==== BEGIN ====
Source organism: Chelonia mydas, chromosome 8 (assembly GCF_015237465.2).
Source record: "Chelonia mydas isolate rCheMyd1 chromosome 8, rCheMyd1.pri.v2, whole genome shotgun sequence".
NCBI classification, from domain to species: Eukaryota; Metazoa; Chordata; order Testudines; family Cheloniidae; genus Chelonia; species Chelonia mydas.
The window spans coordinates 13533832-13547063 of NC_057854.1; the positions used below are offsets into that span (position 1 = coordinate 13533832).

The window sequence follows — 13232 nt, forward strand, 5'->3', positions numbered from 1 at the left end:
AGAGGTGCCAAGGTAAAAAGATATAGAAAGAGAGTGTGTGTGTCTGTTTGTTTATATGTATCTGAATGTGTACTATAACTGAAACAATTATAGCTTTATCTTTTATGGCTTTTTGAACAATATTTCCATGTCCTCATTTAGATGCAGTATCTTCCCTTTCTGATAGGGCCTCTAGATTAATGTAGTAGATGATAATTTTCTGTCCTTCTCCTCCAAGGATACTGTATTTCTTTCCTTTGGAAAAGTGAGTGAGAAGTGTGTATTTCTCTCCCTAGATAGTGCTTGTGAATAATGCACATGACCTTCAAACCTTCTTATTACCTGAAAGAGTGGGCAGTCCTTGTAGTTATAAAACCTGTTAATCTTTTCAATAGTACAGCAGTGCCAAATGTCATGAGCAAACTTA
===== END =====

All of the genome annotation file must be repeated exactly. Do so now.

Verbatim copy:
Source organism: Chelonia mydas, chromosome 8 (assembly GCF_015237465.2).
Source record: "Chelonia mydas isolate rCheMyd1 chromosome 8, rCheMyd1.pri.v2, whole genome shotgun sequence".
NCBI classification, from domain to species: Eukaryota; Metazoa; Chordata; order Testudines; family Cheloniidae; genus Chelonia; species Chelonia mydas.
The window spans coordinates 13533832-13547063 of NC_057854.1; the positions used below are offsets into that span (position 1 = coordinate 13533832).

The window sequence follows — 13232 nt, forward strand, 5'->3', positions numbered from 1 at the left end:
AGAGGTGCCAAGGTAAAAAGATATAGAAAGAGAGTGTGTGTGTCTGTTTGTTTATATGTATCTGAATGTGTACTATAACTGAAACAATTATAGCTTTATCTTTTATGGCTTTTTGAACAATATTTCCATGTCCTCATTTAGATGCAGTATCTTCCCTTTCTGATAGGGCCTCTAGATTAATGTAGTAGATGATAATTTTCTGTCCTTCTCCTCCAAGGATACTGTATTTCTTTCCTTTGGAAAAGTGAGTGAGAAGTGTGTATTTCTCTCCCTAGATAGTGCTTGTGAATAATGCACATGACCTTCAAACCTTCTTATTACCTGAAAGAGTGGGCAGTCCTTGTAGTTATAAAACCTGTTAATCTTTTCAATAGTACAGCAGTGCCAAATGTCATGAGCAAACTTA